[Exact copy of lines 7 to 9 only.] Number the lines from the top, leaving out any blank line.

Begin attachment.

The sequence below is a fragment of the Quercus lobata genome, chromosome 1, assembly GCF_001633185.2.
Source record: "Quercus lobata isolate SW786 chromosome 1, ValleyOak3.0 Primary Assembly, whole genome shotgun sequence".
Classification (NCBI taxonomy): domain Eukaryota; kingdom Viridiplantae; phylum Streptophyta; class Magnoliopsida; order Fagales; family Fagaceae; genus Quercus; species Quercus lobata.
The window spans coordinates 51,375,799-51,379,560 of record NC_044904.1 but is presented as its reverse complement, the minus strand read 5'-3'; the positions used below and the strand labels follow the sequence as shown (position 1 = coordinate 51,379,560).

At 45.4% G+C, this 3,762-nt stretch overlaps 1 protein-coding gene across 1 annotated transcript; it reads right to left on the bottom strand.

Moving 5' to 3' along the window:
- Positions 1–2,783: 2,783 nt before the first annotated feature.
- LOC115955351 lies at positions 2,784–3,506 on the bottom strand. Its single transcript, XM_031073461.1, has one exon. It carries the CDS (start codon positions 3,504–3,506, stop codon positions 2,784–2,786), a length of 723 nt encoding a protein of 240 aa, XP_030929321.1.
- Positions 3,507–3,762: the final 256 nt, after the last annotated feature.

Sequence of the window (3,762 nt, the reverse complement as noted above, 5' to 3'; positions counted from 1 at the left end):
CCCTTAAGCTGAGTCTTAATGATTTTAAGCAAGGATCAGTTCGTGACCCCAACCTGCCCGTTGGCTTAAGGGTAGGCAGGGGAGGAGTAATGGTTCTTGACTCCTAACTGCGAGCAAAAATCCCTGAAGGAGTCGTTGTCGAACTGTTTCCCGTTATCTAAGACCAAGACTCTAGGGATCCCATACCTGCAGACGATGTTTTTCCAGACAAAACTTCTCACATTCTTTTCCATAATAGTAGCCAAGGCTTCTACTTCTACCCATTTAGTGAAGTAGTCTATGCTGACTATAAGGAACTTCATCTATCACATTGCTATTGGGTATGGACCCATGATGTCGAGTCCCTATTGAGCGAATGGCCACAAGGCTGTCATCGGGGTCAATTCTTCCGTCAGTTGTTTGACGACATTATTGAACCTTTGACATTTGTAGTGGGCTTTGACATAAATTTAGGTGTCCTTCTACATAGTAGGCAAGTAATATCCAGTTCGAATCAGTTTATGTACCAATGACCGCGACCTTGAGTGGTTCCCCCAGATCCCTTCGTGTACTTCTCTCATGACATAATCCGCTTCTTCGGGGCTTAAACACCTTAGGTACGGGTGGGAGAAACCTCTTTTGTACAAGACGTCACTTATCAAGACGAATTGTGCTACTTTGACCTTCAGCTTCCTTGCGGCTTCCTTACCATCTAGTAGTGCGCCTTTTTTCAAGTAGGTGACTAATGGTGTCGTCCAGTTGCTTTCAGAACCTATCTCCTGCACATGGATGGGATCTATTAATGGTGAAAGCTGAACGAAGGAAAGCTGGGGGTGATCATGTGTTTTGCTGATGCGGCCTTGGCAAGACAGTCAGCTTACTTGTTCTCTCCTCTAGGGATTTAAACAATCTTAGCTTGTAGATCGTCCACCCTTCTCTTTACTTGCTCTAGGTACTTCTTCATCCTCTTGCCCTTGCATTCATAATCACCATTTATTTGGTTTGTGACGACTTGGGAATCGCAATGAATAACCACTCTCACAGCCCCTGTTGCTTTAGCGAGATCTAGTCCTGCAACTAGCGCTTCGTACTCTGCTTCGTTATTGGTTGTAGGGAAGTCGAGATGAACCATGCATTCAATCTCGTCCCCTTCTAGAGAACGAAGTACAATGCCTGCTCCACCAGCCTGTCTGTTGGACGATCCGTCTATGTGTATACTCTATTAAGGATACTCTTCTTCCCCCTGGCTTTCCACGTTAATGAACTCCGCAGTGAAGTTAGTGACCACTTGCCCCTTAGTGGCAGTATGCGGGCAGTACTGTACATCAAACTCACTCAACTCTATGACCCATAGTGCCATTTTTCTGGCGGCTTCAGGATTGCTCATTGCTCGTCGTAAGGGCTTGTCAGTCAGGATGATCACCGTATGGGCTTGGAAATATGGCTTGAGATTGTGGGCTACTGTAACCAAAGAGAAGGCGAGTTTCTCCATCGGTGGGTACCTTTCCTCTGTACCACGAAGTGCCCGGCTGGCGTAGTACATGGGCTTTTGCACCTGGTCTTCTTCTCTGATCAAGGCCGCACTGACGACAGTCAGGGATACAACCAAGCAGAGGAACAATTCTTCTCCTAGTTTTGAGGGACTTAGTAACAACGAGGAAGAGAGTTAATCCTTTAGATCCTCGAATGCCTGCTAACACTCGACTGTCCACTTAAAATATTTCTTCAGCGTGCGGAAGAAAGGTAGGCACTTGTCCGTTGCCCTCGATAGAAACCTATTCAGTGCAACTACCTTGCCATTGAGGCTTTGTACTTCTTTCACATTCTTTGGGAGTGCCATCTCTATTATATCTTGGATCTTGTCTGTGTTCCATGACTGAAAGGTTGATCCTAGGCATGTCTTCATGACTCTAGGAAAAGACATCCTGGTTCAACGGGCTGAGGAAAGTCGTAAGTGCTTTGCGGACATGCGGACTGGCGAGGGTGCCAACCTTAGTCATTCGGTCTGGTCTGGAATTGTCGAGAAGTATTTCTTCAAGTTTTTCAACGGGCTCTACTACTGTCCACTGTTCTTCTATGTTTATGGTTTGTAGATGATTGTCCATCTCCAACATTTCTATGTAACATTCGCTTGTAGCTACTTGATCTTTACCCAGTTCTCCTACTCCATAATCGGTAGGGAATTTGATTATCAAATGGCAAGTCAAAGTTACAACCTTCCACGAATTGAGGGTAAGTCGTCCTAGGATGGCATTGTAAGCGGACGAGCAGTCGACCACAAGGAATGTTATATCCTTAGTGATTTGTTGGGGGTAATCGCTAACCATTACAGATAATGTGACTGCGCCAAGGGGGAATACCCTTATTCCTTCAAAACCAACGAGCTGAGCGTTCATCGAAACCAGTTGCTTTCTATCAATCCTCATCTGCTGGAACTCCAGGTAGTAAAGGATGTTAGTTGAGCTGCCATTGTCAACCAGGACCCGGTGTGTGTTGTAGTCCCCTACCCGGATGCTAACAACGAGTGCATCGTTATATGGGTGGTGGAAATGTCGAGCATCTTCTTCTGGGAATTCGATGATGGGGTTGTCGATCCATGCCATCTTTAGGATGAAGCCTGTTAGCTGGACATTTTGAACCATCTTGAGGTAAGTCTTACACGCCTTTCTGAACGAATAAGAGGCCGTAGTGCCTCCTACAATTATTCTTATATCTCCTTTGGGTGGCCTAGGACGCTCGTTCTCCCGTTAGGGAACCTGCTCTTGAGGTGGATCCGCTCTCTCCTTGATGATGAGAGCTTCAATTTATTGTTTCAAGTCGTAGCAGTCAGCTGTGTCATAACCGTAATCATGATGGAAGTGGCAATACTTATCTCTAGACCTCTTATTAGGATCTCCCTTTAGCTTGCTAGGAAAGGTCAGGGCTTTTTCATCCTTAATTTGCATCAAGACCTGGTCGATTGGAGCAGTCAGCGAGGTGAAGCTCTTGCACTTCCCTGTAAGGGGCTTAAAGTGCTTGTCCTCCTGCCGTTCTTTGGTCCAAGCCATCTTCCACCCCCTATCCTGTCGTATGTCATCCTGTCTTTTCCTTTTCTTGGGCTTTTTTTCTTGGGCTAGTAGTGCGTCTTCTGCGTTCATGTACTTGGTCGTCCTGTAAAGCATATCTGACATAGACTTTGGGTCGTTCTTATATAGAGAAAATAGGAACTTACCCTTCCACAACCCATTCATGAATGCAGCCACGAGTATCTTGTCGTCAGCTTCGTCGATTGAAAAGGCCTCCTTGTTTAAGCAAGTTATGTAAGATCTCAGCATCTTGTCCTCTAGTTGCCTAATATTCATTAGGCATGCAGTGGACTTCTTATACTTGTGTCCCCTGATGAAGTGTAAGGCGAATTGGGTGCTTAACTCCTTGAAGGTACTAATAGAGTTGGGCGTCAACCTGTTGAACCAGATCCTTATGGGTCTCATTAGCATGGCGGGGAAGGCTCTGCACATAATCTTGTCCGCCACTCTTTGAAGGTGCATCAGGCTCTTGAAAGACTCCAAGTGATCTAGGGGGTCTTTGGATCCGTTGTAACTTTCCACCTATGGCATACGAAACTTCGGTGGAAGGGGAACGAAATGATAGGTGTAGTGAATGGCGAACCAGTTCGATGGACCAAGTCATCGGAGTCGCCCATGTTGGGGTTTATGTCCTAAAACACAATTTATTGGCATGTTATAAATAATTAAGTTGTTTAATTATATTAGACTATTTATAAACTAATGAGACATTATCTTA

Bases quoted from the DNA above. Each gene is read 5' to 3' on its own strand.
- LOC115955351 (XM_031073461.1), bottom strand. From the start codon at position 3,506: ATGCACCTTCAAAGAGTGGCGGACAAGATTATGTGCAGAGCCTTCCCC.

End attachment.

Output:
- Positions 1–2,783: 2,783 nt before the first annotated feature.
- LOC115955351 lies at positions 2,784–3,506 on the bottom strand. Its single transcript, XM_031073461.1, has one exon. It carries the CDS (start codon positions 3,504–3,506, stop codon positions 2,784–2,786), a length of 723 nt encoding a protein of 240 aa, XP_030929321.1.
- Positions 3,507–3,762: the final 256 nt, after the last annotated feature.